The Warriors Orochi branch of the Warriors series is all about fan service. In this series all of the characters from Dynasty Warriors and Samurai Warriors, plus a few special guests, are stuffed into one game where they join forces to fight the legendary serpent king Orochi. This time Warriors Orochi 3 brings in over 130 different characters to fight Orochi, other various mythical gods, and each other. While newcomers to the series should not jump head first into this game, fans will undoubtedly enjoy another outing with all of their favorite Warriors characters.
Orochi 3 sticks with what the Warriors franchise is famous for: hacking and slashing. Expect to mow down countless enemies throughout the course of this game because there is not much more to it than that. One of the main differences of the Orochi series is that you play as three characters instead of one. You can freely cycle between the three you choose throughout the stage, and the two characters you are not playing as regain health and can help out as support from time to time. This is a good way to ensure that you will use most of the characters available to you.
Typically the story in these games is broken up by faction, but this time it takes a more interesting turn. The story starts off with the last three living generals fighting a giant hydra. Just when it seems that their luck has run out, a mystic appears out of nowhere and teleports them back in time. You then take matters into your own hands by playing various levels and recruiting the now still alive characters for your second fight against the hydra.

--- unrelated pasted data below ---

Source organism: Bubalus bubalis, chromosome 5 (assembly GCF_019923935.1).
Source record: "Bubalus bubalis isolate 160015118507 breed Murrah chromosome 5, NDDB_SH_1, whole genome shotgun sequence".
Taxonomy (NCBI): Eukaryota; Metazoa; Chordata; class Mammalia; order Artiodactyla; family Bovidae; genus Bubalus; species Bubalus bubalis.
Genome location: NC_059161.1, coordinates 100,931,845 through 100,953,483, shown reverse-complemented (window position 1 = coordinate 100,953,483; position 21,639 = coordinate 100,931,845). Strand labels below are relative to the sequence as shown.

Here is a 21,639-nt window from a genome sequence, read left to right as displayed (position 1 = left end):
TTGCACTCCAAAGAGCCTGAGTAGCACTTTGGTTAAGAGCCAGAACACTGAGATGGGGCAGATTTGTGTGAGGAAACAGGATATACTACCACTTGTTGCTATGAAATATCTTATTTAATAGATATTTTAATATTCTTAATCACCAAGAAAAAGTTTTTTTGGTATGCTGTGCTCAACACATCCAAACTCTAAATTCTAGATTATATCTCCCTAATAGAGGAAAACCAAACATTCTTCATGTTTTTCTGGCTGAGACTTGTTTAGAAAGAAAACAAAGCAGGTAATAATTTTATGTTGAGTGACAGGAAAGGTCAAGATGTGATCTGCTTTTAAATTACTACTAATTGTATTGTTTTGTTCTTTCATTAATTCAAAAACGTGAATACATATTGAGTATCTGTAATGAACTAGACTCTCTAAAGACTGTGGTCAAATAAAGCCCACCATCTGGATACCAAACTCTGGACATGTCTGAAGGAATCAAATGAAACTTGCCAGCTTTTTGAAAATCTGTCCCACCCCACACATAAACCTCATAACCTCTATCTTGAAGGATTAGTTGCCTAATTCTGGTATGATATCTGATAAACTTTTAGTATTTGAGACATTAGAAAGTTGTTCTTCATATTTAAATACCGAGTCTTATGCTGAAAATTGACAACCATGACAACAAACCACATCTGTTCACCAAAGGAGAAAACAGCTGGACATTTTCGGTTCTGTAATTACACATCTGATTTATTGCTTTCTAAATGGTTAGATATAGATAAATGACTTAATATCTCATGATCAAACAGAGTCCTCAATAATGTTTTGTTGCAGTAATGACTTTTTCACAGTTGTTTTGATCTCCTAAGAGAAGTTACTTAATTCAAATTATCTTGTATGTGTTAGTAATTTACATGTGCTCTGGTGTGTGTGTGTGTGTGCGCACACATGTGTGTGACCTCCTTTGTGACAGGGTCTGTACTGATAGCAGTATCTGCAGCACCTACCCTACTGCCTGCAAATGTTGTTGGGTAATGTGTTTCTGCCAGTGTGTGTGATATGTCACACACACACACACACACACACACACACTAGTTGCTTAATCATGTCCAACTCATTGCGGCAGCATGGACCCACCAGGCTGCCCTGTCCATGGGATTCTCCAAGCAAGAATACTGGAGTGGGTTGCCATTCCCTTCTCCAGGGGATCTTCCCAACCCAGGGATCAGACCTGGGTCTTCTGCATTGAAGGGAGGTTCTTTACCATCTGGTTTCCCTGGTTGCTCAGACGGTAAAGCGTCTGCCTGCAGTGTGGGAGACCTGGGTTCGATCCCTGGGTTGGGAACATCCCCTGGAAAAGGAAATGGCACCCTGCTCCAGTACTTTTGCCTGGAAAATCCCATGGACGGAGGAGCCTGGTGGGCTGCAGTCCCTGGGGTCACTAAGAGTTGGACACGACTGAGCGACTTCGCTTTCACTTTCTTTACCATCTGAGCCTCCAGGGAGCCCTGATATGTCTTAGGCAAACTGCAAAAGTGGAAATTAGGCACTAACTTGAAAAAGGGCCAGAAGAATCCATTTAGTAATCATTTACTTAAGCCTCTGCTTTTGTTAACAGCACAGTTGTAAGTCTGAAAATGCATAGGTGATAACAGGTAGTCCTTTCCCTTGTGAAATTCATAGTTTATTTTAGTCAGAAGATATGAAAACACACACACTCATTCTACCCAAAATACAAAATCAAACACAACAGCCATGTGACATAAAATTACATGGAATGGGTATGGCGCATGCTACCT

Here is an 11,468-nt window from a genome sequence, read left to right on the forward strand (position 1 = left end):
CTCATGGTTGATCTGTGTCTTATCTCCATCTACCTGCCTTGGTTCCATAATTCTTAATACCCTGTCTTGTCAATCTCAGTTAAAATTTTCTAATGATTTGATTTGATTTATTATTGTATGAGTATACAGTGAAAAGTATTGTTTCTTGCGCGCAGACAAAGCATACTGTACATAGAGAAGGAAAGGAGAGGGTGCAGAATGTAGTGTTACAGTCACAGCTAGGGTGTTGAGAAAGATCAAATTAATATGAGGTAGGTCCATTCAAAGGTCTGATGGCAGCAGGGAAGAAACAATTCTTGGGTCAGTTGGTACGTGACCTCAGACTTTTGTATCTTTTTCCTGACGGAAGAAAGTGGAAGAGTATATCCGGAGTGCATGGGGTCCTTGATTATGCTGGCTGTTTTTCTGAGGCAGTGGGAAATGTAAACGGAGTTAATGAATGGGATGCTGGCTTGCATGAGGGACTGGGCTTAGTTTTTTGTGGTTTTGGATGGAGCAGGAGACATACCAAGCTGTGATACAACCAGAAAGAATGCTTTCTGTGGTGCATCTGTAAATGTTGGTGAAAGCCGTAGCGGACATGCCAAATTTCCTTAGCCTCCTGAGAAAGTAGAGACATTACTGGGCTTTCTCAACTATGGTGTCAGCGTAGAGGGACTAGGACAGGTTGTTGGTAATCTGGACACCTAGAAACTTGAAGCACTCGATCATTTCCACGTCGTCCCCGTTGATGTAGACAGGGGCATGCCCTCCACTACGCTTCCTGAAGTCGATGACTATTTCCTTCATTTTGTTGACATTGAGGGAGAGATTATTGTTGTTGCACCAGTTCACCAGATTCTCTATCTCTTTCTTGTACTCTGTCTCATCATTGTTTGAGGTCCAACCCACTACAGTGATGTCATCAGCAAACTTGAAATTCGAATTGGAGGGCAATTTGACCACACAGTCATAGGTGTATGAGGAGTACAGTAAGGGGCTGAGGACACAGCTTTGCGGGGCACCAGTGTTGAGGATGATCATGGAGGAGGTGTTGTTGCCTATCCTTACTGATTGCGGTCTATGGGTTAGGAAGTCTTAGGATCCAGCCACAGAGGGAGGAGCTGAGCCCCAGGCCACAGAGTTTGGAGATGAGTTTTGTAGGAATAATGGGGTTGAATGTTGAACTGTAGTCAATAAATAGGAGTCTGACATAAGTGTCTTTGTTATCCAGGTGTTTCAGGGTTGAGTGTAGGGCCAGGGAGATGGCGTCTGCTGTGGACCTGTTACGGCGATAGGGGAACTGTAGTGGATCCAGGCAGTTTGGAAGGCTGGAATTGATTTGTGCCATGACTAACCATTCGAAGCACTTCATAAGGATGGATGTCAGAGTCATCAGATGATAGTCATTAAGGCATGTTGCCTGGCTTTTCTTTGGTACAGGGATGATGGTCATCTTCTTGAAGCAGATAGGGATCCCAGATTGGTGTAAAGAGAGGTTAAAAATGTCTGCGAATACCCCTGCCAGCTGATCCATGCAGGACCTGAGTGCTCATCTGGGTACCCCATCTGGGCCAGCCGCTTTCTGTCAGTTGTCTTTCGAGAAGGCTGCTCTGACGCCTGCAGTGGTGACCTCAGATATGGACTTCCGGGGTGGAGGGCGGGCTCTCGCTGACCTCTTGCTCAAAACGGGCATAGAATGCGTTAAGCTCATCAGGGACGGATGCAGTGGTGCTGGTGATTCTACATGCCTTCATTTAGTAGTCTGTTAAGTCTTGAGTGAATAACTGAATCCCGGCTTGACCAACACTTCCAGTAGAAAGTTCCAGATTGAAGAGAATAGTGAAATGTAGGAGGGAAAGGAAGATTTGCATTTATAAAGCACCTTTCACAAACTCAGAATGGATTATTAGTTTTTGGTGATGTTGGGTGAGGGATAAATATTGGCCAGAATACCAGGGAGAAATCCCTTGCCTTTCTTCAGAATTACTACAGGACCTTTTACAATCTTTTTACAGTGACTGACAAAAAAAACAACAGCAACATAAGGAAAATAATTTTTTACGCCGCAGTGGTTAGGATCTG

In addition to the main stages, there are also sub-stages that will unlock additional characters. For example, a character might die on a certain stage, but after you completing that stage another one will unlock and take you back in time to find a way to save that character. That might sound a little confusing, but overall the story is easy to follow and a nice change of pace from how the story is usually structured in Warriors games. In the end all they do is take the fact that you can do anything with time travel when you don’t have to worry about paradoxes, and run with it.
Orochi 3 has some graphical ups and downs. On the upside, some of the stages have been restructured from old games to fit the Orochi style, and some of them look hellish… in a good way. There are also stages for the guest characters like Ryu Hayabusa and Ayane, and those are really cool. As for how the game looks in general, it looks like it has taken a small step back from previous games like Dynasty Warriors 7 and Dynasty Warriors Next. The enemy pop-in is back to the point where an enemy officer can land a cheap combo right after he magically appears next to you. There are also decent load times for most of the in game cut scenes. In my experience with Warriors titles that has never happened, so why now?
The music in Orochi 3 makes good use of both the Dynasty Warriors and Samurai Warriors soundtracks and gives players a mixture of the classic hard rock guitars, and more traditional sounding Asian music. Unlike most Warriors titles, Orochi 3 only has Japanese voice acting. I was a little disappointed because I have grown to love the English voiceovers, but it is in no way a deal breaker. In fact, many people will probably prefer the Japanese voices. Still, it would have been nice to have an option for English voice acting.